Lambda Literary Award 2015 Winners Announced

Radical Fairy Justin Vivian Bond and Tony-award winner Alan Cumming at the 2015 Lambda Literary Awards

Radical Fairy Justin Vivian Bond and Tony-award winner Alan Cumming at the 2015 Lambda Literary Awards [image: Brian Sargent]

As we delve into our exploration theme this month, it’s not only literal mountains and streams we cross. The best exploration in books comes from our ability to put ourselves in another person’s shoes. The march of history seems to be towards acceptance. We come to recognize that different isn’t necessarily wrong. This is abundantly clear in the struggle for LGBT rights. And one way to gain a better understanding of where LGBT people are coming from is to read a good book. But where to begin? How to move past stereotypes and get something of quality?

The answer lies in the Lambda Literary Awards, which for 27 years have announced the very best LGBT writing.

The winners were declared in a ceremony June 2nd. John Waters and Rita Mae Brown were both given lifetime achievement awards (honestly I’d say Brown’s Rubyfruit Jungle is the quintessential lesbian fiction book, but I haven’t read any of these winning titles below). This list isn’t exhaustive. Not only does the Lambda Literary Awards site offer more awards than I’ve listed here, they provide a full review of every book and every author. And of course you can always dig into the archives to see who won the Lammys last year. As well their write up of the awards is more detailed than other awards ceremonies I’ve written about, describing the performances and speeches given. So if you’re curious to explore more be sure to check out their official Lambda Literary Awards Announcement.

2015 Lambda Awards for Best LGBT Books

Five, Six, Seven, Nate! book cover The Walk-In Closet book cover Hold Tight Gently book cover

 

Best LGBT aimed at kids or YA: Five by Six, Seven, Nate! by Tim Federle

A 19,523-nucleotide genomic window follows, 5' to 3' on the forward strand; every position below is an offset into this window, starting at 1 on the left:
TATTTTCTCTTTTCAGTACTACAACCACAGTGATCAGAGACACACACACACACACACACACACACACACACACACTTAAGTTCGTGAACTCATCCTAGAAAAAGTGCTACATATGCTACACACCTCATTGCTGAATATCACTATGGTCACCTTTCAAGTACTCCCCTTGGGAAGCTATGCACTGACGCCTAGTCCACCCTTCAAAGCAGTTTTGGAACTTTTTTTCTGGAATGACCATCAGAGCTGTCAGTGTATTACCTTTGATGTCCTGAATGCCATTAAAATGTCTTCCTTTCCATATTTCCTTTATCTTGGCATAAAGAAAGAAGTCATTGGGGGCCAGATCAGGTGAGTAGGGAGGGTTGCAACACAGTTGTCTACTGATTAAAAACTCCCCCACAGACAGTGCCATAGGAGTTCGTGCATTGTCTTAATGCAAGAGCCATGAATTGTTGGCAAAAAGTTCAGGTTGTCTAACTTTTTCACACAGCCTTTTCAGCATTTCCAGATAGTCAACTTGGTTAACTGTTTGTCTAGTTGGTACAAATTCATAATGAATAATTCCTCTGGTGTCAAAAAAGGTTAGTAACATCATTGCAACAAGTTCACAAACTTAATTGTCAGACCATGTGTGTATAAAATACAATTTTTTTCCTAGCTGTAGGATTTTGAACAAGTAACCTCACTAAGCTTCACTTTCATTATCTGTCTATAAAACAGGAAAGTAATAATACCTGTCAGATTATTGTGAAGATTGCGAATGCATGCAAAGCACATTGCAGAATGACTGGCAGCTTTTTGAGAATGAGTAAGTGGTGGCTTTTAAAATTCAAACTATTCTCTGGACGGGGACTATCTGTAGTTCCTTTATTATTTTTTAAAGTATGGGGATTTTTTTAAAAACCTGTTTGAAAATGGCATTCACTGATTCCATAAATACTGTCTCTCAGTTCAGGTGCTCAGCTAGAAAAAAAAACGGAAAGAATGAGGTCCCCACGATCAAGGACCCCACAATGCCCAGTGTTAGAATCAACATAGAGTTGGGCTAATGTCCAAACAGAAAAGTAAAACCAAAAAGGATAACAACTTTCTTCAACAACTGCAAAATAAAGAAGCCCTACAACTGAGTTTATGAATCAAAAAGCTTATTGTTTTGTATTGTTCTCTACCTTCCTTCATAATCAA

Best LGBT Debut Book: The Walk-In Closet by Abdi Nazemian

Best LGBT Nonfiction: Hold Tight Gently by Martin Duberman

Best LGBT Graphic Novel: Second Avenue Caper by Joyce Brabner

 

2015 Lambda Awards for Best Bisexual Books

Give It to Me book cover Fire Shut Up in My Bones book cover

Best Bisexual Fiction: Give It to Me by Ana Castillo

Best Bisexual Nonfiction: Fire Shut Up In My Bones by Charles M. Blow

 

2015 Lambda Awards for Best Gay Books

I Loved You More book cover  The Prince of Los Cocuyos: A Miami Childhood book cover

Best Gay Fiction: I Loved You More by Tom Spanbauer

Best Gay Biography (Tie!): The Prince of Los Cocuyos by Richard Blanco
and Tennessee Williams: Mad Pilgrimage of the Flesh by John Lahr

Best Gay Mystery: Blackmail, My Love: A Murder Mystery by Katie Gilmartin

 

2015 Lambda Awards for Best Lesbian Books

Ain't Gonna Let Nobody Turn Me Around: Forty Years of Movement Building book cover Mysterious Acts by My People book cover Get Blackmail, My Love: A Murder Mystery new and used in softcover

Best Lesbian General Fiction: Yabo by Alexis De Veaux

Best Lesbian Biography: Ain’t Gonna Let Nobody Turn Me Around: Forty Years of Movement Building with Barbara Smith by Alethia Jones and Virginia Eubanks, with Barbara Smith

Best Lesbian Mystery: The Old Deep and Dark-A Jane Lawless Mystery by Ellen Hart

Best Lesbian Poetry: Mysterious Acts by My People by Valerie Wetlaufer

 

2015 Lambda Awards for Best Transgender Books

A Safe Girl to Love book cover Man Alive: A True Story of Violence, Forgiveness and Becoming a Man book cover The Old Deep and Dark book cover

Best Transgender Fiction: A Safe Girl To Love by Casey Plett

Best Transgender Non-Fiction: Man Alive: A True Story of Violence, Forgiveness and Becoming a Man by Thomas Page McBee

 

For many around the world, June is known as Pride Month. I like to think this means we can all explore what it means to be different. By defining and testing the boundaries of love, sex, and gender, all people who identify as LGBT teach us about ourselves—and not just for straight folks. A gay fellow may have much to learn about what it means to be bisexual. A transgender woman may learn about the challenges of straight-looking men and women. What does it mean to be asexual? Pansexual? Pomosexual? If you’re at all curious, but don’t feel comfortable asking a friend, a book is a private window into a world of answers.

Loves nachos, Oakland, and books.

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